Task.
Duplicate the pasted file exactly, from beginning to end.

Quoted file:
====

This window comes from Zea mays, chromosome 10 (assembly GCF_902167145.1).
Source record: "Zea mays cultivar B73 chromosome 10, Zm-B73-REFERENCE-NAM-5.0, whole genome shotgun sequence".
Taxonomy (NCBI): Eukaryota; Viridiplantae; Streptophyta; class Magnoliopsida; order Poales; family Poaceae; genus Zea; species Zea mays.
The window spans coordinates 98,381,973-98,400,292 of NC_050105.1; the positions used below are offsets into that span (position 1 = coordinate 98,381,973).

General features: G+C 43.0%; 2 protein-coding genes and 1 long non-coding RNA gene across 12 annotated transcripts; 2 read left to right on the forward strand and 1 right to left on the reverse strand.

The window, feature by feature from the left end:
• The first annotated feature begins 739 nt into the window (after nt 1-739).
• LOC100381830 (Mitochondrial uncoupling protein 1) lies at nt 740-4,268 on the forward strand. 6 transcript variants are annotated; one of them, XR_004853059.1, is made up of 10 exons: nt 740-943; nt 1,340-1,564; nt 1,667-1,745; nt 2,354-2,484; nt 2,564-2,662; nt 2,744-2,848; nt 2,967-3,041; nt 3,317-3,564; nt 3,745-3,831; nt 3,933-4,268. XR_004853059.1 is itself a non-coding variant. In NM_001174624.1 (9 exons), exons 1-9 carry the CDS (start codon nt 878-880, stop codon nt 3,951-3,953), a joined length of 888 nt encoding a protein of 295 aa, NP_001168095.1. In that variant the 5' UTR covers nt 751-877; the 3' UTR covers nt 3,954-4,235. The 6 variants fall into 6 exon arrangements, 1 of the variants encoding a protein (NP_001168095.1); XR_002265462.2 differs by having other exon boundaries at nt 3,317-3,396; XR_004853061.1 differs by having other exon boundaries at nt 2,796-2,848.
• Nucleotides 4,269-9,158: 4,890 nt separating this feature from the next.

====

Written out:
This window comes from Zea mays, chromosome 10 (assembly GCF_902167145.1).
Source record: "Zea mays cultivar B73 chromosome 10, Zm-B73-REFERENCE-NAM-5.0, whole genome shotgun sequence".
Taxonomy (NCBI): Eukaryota; Viridiplantae; Streptophyta; class Magnoliopsida; order Poales; family Poaceae; genus Zea; species Zea mays.
The window spans coordinates 98,381,973-98,400,292 of NC_050105.1; the positions used below are offsets into that span (position 1 = coordinate 98,381,973).

General features: G+C 43.0%; 2 protein-coding genes and 1 long non-coding RNA gene across 12 annotated transcripts; 2 read left to right on the forward strand and 1 right to left on the reverse strand.

The window, feature by feature from the left end:
• The first annotated feature begins 739 nt into the window (after nt 1-739).
• LOC100381830 (Mitochondrial uncoupling protein 1) lies at nt 740-4,268 on the forward strand. 6 transcript variants are annotated; one of them, XR_004853059.1, is made up of 10 exons: nt 740-943; nt 1,340-1,564; nt 1,667-1,745; nt 2,354-2,484; nt 2,564-2,662; nt 2,744-2,848; nt 2,967-3,041; nt 3,317-3,564; nt 3,745-3,831; nt 3,933-4,268. XR_004853059.1 is itself a non-coding variant. In NM_001174624.1 (9 exons), exons 1-9 carry the CDS (start codon nt 878-880, stop codon nt 3,951-3,953), a joined length of 888 nt encoding a protein of 295 aa, NP_001168095.1. In that variant the 5' UTR covers nt 751-877; the 3' UTR covers nt 3,954-4,235. The 6 variants fall into 6 exon arrangements, 1 of the variants encoding a protein (NP_001168095.1); XR_002265462.2 differs by having other exon boundaries at nt 3,317-3,396; XR_004853061.1 differs by having other exon boundaries at nt 2,796-2,848.
• Nucleotides 4,269-9,158: 4,890 nt separating this feature from the next.